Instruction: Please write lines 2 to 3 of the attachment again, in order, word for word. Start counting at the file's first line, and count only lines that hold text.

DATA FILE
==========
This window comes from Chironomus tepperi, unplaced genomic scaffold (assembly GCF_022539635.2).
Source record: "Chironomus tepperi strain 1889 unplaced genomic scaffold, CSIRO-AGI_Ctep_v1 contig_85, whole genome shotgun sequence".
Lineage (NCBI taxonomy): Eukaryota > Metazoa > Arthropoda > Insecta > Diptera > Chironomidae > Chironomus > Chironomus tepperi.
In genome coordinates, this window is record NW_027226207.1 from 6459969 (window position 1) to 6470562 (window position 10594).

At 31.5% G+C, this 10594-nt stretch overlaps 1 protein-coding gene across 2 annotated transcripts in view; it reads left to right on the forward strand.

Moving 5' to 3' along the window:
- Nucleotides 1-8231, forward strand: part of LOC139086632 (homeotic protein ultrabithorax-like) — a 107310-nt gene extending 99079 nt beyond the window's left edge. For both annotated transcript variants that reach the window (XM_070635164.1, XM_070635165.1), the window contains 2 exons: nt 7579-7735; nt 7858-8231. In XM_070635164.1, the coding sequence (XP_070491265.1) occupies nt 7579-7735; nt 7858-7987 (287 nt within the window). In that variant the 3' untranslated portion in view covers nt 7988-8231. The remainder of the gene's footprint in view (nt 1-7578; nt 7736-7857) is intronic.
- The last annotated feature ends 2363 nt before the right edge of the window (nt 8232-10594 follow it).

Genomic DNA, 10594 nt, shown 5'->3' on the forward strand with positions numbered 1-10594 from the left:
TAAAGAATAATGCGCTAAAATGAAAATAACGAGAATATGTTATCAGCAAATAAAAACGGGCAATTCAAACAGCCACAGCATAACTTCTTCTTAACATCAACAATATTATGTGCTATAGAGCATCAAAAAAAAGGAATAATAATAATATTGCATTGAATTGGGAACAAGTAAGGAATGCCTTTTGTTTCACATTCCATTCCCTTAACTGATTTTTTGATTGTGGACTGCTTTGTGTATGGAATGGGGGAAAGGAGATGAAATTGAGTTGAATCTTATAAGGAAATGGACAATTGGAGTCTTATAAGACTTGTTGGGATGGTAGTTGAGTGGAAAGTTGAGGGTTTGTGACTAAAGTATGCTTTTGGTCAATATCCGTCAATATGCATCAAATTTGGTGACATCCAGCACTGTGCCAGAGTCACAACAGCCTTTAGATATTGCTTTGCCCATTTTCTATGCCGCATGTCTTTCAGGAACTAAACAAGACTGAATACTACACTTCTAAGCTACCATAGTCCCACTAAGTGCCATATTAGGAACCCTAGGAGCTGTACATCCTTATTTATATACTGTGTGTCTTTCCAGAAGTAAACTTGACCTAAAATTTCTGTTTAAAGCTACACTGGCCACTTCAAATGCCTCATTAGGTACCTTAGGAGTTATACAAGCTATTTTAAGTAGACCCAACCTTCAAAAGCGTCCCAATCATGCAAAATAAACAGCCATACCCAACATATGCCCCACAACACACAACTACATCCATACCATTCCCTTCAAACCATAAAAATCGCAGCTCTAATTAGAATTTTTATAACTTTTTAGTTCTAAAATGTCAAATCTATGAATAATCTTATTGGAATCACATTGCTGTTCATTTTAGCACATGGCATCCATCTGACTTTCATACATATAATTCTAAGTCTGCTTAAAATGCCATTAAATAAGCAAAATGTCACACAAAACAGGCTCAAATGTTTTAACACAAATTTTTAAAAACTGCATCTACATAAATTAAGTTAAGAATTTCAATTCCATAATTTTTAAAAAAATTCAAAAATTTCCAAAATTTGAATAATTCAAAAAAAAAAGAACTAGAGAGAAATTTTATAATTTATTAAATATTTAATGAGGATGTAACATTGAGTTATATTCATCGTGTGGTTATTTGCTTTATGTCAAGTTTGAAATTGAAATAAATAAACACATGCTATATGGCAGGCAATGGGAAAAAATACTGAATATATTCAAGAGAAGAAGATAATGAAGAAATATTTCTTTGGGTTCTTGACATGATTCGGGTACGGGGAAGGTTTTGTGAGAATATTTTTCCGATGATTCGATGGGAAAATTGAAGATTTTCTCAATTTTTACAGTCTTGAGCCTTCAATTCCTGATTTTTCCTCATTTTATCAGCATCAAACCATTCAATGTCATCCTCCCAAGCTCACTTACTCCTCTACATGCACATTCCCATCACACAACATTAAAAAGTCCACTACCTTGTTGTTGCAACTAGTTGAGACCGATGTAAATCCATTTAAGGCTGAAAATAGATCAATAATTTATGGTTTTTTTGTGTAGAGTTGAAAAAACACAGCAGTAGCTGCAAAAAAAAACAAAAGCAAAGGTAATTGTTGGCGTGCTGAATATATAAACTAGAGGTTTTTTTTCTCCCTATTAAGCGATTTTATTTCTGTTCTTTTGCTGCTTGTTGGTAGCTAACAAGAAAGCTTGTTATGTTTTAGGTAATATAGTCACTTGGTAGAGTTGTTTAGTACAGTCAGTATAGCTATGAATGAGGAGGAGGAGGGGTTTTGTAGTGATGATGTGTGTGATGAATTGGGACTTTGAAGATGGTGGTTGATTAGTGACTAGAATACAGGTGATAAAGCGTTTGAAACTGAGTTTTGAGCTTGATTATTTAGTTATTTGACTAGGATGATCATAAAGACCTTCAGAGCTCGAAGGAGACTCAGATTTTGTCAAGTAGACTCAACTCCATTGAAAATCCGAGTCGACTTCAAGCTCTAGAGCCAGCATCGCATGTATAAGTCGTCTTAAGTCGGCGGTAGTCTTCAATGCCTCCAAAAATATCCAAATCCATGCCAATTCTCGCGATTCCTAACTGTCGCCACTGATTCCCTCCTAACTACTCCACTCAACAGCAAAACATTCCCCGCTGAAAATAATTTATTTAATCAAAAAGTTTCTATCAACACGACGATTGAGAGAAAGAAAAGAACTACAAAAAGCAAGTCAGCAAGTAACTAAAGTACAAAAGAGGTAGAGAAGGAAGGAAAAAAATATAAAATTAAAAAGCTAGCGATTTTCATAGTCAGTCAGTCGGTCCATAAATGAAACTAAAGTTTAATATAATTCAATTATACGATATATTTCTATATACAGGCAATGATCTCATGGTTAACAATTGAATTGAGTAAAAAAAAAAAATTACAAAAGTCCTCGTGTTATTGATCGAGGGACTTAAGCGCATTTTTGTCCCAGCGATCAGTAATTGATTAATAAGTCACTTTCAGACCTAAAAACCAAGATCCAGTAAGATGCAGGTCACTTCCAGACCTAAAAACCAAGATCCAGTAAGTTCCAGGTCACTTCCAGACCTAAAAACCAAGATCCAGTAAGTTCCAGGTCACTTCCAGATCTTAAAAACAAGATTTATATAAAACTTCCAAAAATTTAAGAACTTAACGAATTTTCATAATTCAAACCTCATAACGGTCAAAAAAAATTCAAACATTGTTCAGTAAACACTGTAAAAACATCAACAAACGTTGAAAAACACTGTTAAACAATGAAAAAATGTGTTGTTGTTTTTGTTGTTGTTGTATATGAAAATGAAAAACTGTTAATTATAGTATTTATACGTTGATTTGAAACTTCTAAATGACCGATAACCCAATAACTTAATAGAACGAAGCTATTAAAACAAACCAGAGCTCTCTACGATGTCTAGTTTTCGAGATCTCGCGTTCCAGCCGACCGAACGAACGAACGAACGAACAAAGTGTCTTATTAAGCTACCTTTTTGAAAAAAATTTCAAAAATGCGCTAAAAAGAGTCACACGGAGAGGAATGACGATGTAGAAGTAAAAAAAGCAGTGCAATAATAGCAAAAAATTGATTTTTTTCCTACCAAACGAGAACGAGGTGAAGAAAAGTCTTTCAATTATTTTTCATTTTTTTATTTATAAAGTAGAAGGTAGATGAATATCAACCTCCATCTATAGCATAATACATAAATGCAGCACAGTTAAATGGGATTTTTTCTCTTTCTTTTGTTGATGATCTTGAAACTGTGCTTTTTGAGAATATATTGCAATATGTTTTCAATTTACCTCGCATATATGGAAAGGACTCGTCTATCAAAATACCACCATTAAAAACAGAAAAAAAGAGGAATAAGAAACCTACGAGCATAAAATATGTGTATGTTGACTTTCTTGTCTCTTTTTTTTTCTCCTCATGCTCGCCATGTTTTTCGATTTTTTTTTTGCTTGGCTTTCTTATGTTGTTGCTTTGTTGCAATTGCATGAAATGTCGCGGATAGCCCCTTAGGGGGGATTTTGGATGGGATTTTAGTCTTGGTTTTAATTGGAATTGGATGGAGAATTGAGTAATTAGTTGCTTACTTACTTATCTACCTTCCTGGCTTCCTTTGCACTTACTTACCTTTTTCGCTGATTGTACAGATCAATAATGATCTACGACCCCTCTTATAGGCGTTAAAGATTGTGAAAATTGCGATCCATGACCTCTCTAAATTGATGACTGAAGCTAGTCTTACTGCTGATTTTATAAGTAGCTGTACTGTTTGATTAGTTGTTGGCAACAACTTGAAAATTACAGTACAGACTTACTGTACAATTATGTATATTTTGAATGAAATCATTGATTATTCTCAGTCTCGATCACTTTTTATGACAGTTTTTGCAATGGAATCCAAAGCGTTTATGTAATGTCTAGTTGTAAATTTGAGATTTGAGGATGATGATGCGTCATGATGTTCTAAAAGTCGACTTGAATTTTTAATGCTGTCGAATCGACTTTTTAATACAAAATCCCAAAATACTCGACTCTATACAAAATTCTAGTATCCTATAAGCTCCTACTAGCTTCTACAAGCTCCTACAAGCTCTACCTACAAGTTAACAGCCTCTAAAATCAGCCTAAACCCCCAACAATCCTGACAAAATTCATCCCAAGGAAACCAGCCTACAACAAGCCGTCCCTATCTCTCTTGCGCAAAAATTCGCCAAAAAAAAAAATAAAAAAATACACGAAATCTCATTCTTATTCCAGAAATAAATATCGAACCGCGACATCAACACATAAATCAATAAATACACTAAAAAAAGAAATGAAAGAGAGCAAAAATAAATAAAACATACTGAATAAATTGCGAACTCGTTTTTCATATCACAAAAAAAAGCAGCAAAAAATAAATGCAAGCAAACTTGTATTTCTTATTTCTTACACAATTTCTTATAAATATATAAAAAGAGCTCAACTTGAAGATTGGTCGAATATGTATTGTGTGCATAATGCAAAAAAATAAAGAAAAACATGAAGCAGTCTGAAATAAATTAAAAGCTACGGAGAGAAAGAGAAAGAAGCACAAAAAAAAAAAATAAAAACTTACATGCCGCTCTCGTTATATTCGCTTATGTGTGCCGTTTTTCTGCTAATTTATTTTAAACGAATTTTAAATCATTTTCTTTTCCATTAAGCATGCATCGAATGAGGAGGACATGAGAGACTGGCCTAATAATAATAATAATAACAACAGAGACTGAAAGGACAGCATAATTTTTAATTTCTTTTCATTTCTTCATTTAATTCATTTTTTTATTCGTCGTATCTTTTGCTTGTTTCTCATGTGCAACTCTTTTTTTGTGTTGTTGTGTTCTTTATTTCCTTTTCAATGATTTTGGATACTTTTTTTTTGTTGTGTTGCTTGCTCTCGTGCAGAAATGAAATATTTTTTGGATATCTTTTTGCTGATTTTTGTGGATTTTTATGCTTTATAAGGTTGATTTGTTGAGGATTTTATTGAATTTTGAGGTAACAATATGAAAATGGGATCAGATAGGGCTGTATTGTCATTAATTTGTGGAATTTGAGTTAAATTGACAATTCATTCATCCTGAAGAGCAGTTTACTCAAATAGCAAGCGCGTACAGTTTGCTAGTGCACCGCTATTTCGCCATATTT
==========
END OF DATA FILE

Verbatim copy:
Source record: "Chironomus tepperi strain 1889 unplaced genomic scaffold, CSIRO-AGI_Ctep_v1 contig_85, whole genome shotgun sequence".
Lineage (NCBI taxonomy): Eukaryota > Metazoa > Arthropoda > Insecta > Diptera > Chironomidae > Chironomus > Chironomus tepperi.